Xander looks at the vast selection for a Chinese-inspired jacket.
Outside the fabric market vendors sell ethnic wares.
Our tailor David arrived at our apartment on his motorscooter.
Stephanie and Tailor David chose from the fabric book.
Xander Chapman tried on his Chinese style jacket with the colorful lining.
Looking down at old Shanghai from our apartment.
In the streets of the French concession area, the girls shopped for Qipaos. That’s the Shanghai version of the Cantonese cheongsam—the body-hugging dress with the high Mandarin collar favored by leading ladies in Chinese movies. I’ve notice more and more Shanghainese women wear qipao these days, especially as eveningwear.

The Qipao shops that line Maoming Lu, Changle Lu and Taicang Lu (“lu” means “street”) offer a variety of styles, fabrics, and price tags. You can buy Qipaos at the bazaar or the silk markets, but the ones sold here are better quality and more stylish—they look less like costumes.

These, too, are custom-made. Once you select the style, color, and fabric, the tailors take out their measuring tape, make a few notes in Chinese characters, and deliver the dress in a few days.
The girls shopped for the Qipaos, the Chinese style dresses.
Qipaos come in a wide selection of styles and fabrics.
Alixe chose to have this design custom made. Beautiful colors in modern design and Mandarin collar.
Measurements were taken and the dress was promised within a few days .
As we're in a hurry, we went to the workshop for the fittings.
The fabrics come in many colors and designs.
There were many patterns available. Inset: The finished made-to-order qipaos delighted the girls.

Stephanie’s friend, Xander Chapman, turned 21 while in Shanghai. With his cousins fiancée, Will Plummer, we discussed what spot would be memorable. We choose the tallest building in mainland China for the big birthday – the Shanghai World Financial Center with 101 stories.

There in the Park Hyatt, on the 91st floor, we dined in the 100 Century Plaza Restaurant, offering a breathtaking view of the Bund, the waterfront promenade across the river, and the 88-story pagoda-shaped Jin Mao Tower across the street, where the Grand Hyatt occupies the 53rd to 87th floors.
View from the Park Hyatt Hotel restaurant on the 91st floor.
Art is displayed at the lobby elevator that takes guests to the 100 Century Plaza restaurant.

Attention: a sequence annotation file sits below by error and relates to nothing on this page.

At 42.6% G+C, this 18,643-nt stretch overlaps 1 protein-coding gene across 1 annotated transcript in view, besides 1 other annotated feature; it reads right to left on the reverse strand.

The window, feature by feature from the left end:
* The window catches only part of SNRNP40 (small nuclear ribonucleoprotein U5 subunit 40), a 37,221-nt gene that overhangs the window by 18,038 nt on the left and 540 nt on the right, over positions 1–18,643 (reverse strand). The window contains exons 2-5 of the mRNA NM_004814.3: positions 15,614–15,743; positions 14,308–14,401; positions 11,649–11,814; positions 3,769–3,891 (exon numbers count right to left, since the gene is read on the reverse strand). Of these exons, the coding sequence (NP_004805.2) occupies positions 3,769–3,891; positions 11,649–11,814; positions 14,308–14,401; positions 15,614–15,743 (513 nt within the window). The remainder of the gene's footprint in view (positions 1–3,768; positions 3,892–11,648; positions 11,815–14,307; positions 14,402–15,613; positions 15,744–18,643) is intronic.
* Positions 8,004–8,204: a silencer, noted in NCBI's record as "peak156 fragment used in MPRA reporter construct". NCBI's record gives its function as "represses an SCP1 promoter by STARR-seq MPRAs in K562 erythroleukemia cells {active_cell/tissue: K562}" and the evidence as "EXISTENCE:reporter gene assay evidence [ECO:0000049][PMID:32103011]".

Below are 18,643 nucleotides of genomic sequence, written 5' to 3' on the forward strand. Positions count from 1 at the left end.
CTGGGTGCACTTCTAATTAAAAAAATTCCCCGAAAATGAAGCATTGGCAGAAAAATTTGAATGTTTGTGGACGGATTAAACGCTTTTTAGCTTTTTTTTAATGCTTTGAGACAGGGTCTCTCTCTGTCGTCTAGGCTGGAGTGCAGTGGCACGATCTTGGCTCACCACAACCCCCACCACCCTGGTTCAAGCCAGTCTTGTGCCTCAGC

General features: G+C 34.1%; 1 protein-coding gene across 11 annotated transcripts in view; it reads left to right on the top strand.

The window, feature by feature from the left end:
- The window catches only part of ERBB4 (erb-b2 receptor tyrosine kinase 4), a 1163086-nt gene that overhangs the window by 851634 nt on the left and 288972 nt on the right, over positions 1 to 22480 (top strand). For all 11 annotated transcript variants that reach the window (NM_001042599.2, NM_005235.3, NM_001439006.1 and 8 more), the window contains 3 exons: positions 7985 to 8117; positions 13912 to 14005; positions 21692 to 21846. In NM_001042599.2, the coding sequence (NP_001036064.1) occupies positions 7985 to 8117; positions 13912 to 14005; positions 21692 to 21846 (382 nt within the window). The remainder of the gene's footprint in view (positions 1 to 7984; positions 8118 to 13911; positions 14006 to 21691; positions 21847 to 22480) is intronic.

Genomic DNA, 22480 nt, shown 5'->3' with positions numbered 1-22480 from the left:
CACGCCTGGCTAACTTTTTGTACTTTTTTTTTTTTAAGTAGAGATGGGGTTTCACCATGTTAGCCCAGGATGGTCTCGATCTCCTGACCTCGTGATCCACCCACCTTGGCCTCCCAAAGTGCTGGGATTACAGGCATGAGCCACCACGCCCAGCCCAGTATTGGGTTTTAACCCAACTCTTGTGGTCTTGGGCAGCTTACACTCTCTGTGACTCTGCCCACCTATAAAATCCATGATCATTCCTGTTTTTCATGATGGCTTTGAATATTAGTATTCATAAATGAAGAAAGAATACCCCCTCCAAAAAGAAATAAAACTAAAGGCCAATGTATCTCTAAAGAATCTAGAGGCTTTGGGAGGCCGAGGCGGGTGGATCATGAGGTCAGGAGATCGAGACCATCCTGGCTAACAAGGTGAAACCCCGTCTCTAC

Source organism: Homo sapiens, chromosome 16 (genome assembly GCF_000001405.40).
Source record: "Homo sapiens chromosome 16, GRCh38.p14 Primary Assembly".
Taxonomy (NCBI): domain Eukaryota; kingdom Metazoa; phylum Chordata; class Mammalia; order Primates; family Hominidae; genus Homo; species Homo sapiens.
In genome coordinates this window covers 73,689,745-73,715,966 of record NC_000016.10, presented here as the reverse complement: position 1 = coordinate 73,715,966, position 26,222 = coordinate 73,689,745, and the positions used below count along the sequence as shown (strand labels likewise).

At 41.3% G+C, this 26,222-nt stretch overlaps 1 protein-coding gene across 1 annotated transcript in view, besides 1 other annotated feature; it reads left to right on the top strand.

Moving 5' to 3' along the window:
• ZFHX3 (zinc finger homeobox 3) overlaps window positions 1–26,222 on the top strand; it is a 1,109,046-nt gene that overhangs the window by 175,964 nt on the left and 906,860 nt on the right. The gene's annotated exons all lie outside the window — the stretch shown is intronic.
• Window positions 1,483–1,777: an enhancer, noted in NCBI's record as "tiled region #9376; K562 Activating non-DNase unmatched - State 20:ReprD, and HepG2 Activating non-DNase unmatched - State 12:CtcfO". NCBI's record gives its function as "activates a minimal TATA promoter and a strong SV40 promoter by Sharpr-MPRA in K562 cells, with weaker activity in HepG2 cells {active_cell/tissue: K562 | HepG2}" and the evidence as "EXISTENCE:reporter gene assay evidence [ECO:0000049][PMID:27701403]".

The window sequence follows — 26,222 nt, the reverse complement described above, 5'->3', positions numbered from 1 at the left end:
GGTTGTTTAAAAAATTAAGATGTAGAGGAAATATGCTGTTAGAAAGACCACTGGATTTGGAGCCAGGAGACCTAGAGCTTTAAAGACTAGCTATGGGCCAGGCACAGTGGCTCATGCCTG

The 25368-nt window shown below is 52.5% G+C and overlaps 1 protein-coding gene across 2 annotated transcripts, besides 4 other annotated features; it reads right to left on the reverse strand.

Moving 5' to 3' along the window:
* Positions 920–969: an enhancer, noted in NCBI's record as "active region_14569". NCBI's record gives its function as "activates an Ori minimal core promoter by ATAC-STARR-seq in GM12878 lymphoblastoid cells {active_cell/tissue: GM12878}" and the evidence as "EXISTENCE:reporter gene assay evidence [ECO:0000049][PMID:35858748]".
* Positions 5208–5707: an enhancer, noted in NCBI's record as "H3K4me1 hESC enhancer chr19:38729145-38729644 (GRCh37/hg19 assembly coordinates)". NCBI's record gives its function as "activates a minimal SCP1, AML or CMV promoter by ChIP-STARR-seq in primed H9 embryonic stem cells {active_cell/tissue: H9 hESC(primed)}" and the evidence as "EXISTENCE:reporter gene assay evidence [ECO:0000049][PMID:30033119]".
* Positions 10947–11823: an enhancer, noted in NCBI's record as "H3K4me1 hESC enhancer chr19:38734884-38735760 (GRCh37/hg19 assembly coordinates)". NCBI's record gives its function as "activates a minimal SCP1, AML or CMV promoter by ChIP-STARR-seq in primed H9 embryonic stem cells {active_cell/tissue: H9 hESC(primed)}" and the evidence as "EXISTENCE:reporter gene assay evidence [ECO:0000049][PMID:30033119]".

Xander Chapman celebrated his 21st birthday with Stephanie Lawrence and Alixe Laughlin.
Alixe posed in front of the 88-story Jin Mao Tower.
Mainland China's tallest building was an impressive spot for a 21st birthday celebration.
The 100 Century Plaza restaurant has an outstanding wine collection.

Shanghai specialties are dumplings, so I signed the girls up for the dumpling-making classes at the Chinese Cooking School where I’ve been taking lessons. I had no idea there were so many kinds of dumplings before my classes. They’ve been fun and I learn a smattering of Chinese at each class.

During our two-hour morning class, the girls had so much fun mastering the art of making the perfect dumpling by handrolling the dough, and folding it the right way to encase the filling.

They mastered it immediately—their dumplings looked so much better than mine. The best part, of course, was eating them at the end of the class.
In The Chinese Cooking Workshop, I was surprised to learn how many kinds of dumplings there are.
Our teacher demonstrated the technique for making the dumpling of the day.
Japanese students also come to learn how to make dumplings.
Alixe learned how to roll the dough into a perfect circle.
Stephanie rolled the dumpling dough in the traditional manner. I got flour all over myself.
Stephanie’s Shanghai ‘Xiao Long Bao’ were perfect.
As you can see from my work, I need more classes in dumpling making.

We spent one afternoon in Red Town Sculpture Garden, one of the many “art districts”—it’s much like Chelsea in New York. Cafes and a flower/bird/turtle/cricket market next door add to the charm.

The “Cut and Paste” New York-created media event that travels the globe, holding digital design tournaments, was held in this space in the evening and the girls were invited to come.
We headed to Red Town Sculpture Garden, one of the art districts.
Many students tour the art galleries.
A temporary exhibition on the grassy slopes was fun to wander through.
It appears that some people are making money in Shanghai.
The Cut and Paste Design Tournament was on.
Stores and cafes make the art district lively.

I have a house rule—when traveling, we plan at least one cultural event per day. Our friend, Curator Defne Ayas, and ArtHub director, joined us for an art-hopping day in the buzzing art district known as Moganshan, or M50.

Since Defne knows everyone, she naturally ran into artist friends who could take us around and help acquaint Stephanie and her friends to the contemporary Chinese art world.